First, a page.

When you encounter the mortgage market, it’s a confusing experience. There’s much use of terms like capping, repayment mortgages, trackers, APRC and a whole host of other bewildering jargon. But when you’ve grasped the basics, mortgages really aren’t so hard to understand, as this guide aims to illustrate.
Capital vs Interest
There are two essential components to any mortgage. The first is the capital, this being the sum of money you borrow to buy your new home. The second component is the interest, which is the money charged by your mortgage lender as payment for the service of providing the capital.
Capital is quoted as a fixed sum of money, whereas interest is always charged at a percentage of the amount borrowed. This percentage is known as the interest rate. Since it’s the interest rate which accounts for most of the cost of taking out a mortgage, it’s important to secure a deal that represents good value to you.
Mortgage Repayment Schemes
The first thing you should think about before applying for a mortgage is the kind of repayment scheme you prefer. You have two choices: put your monthly repayments towards paying off the interest and the capital, or just repay the interest. If you choose an interest-only mortgage you’ll need to work out how to repay the capital, which will become due at the end of your mortgage term.
How Interest Is Calculated
This is something you can choose, too. Once again you’ll be faced with two main options: a fixed or variable rate. With the first alternative comes the security of knowing exactly how much your monthly repayments will be for a predetermined length of time. But choose a variable rate mortgage and you could benefit from reduced payments when interest rates fall.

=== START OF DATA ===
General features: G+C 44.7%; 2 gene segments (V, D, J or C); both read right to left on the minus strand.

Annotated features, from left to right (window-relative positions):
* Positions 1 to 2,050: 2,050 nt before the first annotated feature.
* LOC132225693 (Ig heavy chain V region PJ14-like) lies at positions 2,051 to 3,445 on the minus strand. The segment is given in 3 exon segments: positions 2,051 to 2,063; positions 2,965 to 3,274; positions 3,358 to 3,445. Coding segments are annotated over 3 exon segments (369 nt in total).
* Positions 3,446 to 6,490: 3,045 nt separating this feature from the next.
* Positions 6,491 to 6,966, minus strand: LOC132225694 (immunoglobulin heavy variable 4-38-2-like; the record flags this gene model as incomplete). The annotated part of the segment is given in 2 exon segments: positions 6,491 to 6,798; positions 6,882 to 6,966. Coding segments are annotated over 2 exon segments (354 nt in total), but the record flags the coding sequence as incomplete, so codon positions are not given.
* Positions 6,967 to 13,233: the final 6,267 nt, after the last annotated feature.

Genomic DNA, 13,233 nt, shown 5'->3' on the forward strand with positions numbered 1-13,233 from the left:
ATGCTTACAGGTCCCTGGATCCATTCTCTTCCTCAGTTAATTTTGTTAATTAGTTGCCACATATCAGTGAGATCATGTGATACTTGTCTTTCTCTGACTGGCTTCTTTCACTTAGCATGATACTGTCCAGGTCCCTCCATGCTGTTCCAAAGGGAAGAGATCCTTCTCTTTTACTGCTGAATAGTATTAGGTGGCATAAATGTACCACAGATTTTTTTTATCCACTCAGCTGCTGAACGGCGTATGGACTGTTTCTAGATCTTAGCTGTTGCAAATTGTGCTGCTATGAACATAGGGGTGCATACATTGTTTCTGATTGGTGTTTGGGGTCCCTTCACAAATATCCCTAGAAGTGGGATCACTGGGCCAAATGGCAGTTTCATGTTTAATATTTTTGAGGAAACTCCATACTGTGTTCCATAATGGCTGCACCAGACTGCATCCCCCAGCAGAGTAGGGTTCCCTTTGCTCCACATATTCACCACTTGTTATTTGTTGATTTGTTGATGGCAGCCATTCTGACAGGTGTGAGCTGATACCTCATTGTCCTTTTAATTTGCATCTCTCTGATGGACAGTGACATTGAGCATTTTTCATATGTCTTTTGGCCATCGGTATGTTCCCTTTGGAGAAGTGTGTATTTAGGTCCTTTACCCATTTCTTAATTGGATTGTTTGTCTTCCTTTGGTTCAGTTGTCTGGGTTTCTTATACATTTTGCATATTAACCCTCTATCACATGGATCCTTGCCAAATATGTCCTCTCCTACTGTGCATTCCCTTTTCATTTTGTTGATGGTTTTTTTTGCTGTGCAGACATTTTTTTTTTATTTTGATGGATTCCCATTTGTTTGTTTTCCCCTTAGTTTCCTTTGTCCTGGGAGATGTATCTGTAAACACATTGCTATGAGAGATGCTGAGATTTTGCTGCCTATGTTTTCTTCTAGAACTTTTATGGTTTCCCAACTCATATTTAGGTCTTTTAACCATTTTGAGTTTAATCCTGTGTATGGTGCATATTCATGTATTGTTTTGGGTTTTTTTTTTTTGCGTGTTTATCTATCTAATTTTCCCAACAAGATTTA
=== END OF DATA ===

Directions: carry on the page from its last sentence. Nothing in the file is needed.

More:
Some mortgage deals come with helpful add-ons and flexible conditions. A typical example is the flexi mortgage, which enables you to choose how much to pay each month: some of these products even let you take a break from payments at times of particular financial strain, such as after you’ve had a baby. Or you may be able to link your current account with your mortgage account, so that any credit balance is offset against the outstanding mortgage.
Stamp Duty Land Tax (SDLT)
Strictly speaking this isn’t a part of your mortgage costs, but it is a predictable and unavoidable charge whenever you buy a home for more than £125,000. Visit this page to work out how much stamp duty land tax you could be liable to pay.
The right mortgage for you depends upon a favourable combination of the above factors, which in turn is dictated by your personal circumstances. Zing’s advisers will help you choose the right deal for you based on your financial situation, plans for the future and personal preferences. With thousands of mortgages to choose from, we’re sure to find you the deal you want at the right price.